Bristol Palin's show cost Alaska taxpayers over $350,000
While Palin's show didn't make a dent in America's consciousness, the state of Alaska is still paying for it. The California company that produced the show applied for every tax credit they could think of.
While very few people remember, or even watched, Bristol Palin’s show last summer, it cost the taxpayers of Alaska a pretty penny.
"The California company that made Bristol Palin's TV show about raising her child has collected a $354,348 subsidy from the state," according to the Fairbanks Daily News-Miner.
The state offers tax incentive programs for filmmakers who film in their state. However, even though the film company is from California, at least some of that money likely stayed in the state of Alaska.
"Unlike nearly all of the other shows and films subsidized so far under the movie incentive program, the salaries paid to Alaska residents on the Palin show account for a majority of the total 'Alaska expenses' for the TV show," said the newspaper.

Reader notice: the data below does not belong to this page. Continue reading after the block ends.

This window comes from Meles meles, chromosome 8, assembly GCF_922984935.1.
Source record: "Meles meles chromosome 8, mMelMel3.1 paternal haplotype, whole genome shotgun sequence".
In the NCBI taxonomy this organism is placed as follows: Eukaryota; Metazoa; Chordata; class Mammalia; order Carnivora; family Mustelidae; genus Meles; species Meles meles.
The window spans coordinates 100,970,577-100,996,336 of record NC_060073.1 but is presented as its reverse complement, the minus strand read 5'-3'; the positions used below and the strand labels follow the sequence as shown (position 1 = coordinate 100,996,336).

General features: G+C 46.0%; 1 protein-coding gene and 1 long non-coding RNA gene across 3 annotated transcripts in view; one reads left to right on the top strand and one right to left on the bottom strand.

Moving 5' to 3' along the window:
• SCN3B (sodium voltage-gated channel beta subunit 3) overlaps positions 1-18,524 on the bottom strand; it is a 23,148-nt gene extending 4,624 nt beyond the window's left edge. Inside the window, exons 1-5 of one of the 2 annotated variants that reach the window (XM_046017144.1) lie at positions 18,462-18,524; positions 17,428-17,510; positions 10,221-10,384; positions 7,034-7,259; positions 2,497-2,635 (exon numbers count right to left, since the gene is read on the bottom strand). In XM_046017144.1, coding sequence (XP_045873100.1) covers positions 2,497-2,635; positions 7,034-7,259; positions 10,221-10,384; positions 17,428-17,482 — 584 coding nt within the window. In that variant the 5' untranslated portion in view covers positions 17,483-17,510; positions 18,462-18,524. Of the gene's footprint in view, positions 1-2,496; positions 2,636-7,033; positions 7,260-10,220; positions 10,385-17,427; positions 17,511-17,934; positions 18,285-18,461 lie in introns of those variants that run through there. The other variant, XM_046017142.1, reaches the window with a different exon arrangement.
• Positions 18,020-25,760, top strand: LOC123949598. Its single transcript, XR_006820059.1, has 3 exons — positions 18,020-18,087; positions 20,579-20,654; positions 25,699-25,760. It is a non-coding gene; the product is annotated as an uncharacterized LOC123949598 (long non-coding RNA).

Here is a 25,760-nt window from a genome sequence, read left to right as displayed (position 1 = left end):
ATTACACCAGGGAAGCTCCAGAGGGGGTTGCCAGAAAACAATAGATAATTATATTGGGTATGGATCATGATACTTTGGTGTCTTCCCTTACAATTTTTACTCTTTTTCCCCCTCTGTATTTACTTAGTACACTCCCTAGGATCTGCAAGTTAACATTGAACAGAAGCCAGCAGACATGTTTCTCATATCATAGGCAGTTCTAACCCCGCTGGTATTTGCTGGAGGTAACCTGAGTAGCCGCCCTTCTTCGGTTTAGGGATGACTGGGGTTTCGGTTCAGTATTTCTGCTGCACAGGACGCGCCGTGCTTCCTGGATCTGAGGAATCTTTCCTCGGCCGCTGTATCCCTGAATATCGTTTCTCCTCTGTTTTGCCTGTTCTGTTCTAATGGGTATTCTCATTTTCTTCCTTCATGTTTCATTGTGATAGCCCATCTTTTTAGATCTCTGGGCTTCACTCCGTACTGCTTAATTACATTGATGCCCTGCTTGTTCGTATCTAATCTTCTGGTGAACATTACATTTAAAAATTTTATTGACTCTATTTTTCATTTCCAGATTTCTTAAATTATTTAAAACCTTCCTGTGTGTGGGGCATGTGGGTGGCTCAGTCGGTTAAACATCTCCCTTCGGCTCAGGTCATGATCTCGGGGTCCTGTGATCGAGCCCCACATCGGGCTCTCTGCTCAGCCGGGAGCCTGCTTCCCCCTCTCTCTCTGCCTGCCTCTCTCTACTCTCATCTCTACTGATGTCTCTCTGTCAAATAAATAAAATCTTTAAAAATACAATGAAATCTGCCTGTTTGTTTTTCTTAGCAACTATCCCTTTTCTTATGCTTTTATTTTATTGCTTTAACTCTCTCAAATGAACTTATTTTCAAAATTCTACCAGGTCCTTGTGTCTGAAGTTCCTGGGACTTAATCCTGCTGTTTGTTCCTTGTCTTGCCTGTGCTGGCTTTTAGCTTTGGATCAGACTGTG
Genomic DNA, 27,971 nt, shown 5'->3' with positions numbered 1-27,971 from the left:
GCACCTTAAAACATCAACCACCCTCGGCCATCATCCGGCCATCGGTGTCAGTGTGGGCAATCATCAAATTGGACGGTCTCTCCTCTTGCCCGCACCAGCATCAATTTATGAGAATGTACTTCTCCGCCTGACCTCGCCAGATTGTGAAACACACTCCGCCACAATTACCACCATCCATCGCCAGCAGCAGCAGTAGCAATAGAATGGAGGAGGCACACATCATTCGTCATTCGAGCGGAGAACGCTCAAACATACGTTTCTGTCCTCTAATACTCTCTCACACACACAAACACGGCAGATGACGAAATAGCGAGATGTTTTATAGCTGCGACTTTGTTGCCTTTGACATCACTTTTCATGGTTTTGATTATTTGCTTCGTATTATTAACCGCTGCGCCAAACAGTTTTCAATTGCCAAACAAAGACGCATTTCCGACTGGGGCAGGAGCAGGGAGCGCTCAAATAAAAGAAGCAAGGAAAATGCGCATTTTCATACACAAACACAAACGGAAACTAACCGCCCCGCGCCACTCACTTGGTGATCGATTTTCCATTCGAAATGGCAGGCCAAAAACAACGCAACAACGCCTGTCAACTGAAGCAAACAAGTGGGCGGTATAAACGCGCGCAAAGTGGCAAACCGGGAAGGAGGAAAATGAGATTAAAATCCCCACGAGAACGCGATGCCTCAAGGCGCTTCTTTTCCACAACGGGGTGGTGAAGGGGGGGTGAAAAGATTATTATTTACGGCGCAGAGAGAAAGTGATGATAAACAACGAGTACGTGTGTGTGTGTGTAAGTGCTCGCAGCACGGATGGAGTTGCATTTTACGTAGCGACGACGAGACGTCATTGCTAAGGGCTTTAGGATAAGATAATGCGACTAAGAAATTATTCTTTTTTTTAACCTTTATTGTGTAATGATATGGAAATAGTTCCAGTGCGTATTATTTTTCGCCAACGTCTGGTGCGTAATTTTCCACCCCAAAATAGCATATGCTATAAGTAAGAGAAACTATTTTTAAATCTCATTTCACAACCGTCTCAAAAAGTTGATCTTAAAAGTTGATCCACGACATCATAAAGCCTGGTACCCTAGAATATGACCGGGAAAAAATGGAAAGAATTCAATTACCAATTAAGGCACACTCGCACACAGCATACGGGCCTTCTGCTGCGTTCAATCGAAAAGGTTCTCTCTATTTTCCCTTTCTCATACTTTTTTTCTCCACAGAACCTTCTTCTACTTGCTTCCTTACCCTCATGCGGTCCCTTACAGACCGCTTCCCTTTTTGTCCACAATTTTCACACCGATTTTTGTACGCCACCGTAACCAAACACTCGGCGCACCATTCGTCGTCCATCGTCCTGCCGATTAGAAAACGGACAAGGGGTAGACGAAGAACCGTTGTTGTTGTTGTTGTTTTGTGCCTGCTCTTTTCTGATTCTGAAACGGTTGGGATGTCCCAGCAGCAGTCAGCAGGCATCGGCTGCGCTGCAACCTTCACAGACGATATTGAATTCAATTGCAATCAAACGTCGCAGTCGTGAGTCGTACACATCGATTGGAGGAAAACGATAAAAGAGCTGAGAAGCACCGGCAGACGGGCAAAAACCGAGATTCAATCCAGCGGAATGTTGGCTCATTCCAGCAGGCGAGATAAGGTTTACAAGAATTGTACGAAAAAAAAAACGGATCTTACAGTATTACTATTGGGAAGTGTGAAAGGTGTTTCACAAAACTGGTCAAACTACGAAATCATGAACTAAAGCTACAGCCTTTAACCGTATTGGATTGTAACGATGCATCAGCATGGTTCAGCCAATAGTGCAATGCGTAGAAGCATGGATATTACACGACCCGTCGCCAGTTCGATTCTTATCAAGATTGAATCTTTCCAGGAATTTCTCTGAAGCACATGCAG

But that doesn’t mean it was a lot. According to the form obtained by the News-Miner, the production company only hired laborers from in-state and brought in all crew from out of state.
But Palin and five others listed as "talent" on the show made up to half a million dollars in wages over the 14 episodes of the show. And even though the total Alaska wages ended up being $508,000 (which is not much considering five people made almost $500,000 of that), it seems the company squeezed all they could out of that tax subsidy.
"The production qualified for a seasonal subsidy of $4,964 because $248,206 was spent between Oct. 1 and March 30 in Alaska," said the News-Miner. "The subsidy also included a 'rural tax credit' of 79 cents, according to the form, because $39 was spent in a 'rural community.'"
The show, Bristol Palin: Life’s a Tripp, ran last summer for 14 episodes on Lifetime, but ratings were much lower than expected. Palin just finished her time on the all-star season of Dancing with the Stars.